It al­so means the po­ten­tial for RNA-based med­i­cines, which seek to cor­rect these er­rors, is vast. And these treat­ments of­fer some­thing that gene ther­a­py or gene edit­ing does not: the abil­i­ty to make changes to cells that are re­versible and will not last a life­time.

Un­like gene ther­a­pies or gene edit­ing, RNA can be made to func­tion the way con­ven­tion­al drugs do. It can achieve a ther­a­peu­tic re­sult with­out mak­ing a per­ma­nent change to the pa­tient’s cells. Gene ther­a­pies or gene edit­ing risk cre­at­ing off-tar­get ef­fects in neigh­bor­ing cells and or­gans, which can be­come per­ma­nent changes. By con­trast, the body can shed an RNA ther­a­py the way it can shed the ef­fects of a drug.

The abil­i­ty of RNA to clar­i­fy DNA in­struc­tions to pro­mote hu­man health, with­out per­ma­nent al­ter­ations to a per­son’s cells, is why the po­ten­tial for RNA-based med­i­cines goes far be­yond de­vel­op­ing the next gen­er­a­tion of vac­cines. Biotech com­pa­nies are ex­plor­ing the many pos­si­bil­i­ties to­day.

One suc­cess­ful com­mon ap­proach in­volves “knock­ing down” dys­func­tion­al pro­teins that can lead to dis­ease, for ex­am­ple de­gen­er­a­tive con­di­tions like amy­otroph­ic lat­er­al scle­ro­sis (ALS) or meta­bol­ic dis­or­ders. Biotech com­pa­nies have been mak­ing in­roads on these con­di­tions by edit­ing RNA in­struc­tions to elim­i­nate a “gain-of-func­tion” pro­tein. In these cas­es, weak­en­ing the pro­duc­tion of cer­tain tox­ic pro­teins lessens the dis­ease im­pact.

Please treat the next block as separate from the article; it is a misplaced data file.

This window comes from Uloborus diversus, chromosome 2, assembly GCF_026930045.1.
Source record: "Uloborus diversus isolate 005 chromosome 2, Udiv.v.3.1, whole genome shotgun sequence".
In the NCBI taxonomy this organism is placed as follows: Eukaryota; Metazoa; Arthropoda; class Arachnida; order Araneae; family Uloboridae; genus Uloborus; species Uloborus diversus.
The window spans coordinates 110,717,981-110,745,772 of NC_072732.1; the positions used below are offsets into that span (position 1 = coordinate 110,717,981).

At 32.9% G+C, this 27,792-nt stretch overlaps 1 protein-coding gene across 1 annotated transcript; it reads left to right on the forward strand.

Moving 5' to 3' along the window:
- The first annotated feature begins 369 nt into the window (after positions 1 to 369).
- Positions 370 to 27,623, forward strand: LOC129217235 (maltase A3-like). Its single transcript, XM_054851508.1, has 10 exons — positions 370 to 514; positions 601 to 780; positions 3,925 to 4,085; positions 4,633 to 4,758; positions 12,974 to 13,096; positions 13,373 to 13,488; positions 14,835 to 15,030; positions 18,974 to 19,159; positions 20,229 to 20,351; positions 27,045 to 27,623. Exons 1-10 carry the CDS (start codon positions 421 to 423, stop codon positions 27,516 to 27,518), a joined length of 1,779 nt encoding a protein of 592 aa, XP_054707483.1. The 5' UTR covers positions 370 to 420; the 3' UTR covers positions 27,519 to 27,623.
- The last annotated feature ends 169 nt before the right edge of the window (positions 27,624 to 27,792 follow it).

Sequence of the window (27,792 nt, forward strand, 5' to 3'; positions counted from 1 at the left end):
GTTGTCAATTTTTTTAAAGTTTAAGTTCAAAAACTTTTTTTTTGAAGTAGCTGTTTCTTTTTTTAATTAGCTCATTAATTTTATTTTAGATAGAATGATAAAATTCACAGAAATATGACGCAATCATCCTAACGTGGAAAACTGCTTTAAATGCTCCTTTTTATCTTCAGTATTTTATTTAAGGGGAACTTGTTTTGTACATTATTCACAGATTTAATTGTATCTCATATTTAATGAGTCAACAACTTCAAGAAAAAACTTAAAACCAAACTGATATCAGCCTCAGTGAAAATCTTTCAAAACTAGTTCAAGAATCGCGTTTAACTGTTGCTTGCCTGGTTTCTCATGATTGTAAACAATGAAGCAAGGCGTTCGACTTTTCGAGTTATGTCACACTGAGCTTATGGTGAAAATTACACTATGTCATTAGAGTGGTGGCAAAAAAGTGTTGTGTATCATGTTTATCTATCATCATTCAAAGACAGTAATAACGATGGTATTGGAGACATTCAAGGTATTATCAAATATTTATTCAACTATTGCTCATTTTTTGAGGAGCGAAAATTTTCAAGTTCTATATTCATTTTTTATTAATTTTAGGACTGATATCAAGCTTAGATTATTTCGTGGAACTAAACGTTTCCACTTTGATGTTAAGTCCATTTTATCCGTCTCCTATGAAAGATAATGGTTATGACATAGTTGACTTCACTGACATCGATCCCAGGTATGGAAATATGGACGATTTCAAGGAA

Oth­er com­pa­nies are aim­ing not to elim­i­nate pro­teins but sim­ply al­ter their pro­duc­tion by splic­ing the pre-mR­NA that pro­vides their in­struc­tion guide and di­rec­tions for reg­u­la­tion. This is the case at Sarep­ta, where I pre­vi­ous­ly served as CEO and chief med­ical of­fi­cer.

The com­pa­ny I lead now, Stoke Ther­a­peu­tics, is pi­o­neer­ing a whole dif­fer­ent RNA ap­proach. Stoke is fo­cused on hap­loin­suf­fi­cien­cies or dis­eases like Dravet syn­drome (a se­vere and pro­gres­sive ge­net­ic epilep­sy) and au­to­so­mal dom­i­nant op­tic at­ro­phy that are caused by “loss of func­tion” mu­ta­tions in one copy of a gene, which re­sult in in­suf­fi­cient pro­tein lev­els that are es­sen­tial to hu­man health. Rather than knock­ing down the dys­func­tion­al gene, as oth­er com­pa­nies seek to do, Stoke is de­sign­ing RNA-based med­i­cines to in­crease ex­pres­sion of the prop­er­ly func­tion­ing gene in the pair, “up-reg­u­lat­ing” its pro­tein pro­duc­tion and there­by com­pen­sat­ing for the non-func­tion­al copy of the gene. By se­lec­tive­ly restor­ing, or “stok­ing”, the pro­duc­tion of the nat­u­ral­ly oc­cur­ring pro­tein, Stoke’s TAN­GO (Tar­get­ed Aug­men­ta­tion of Nu­clear Gene Out­put) ap­proach has the po­ten­tial to ad­dress the un­der­ly­ing ge­net­ic cause of hap­loin­suf­fi­cient dis­eases.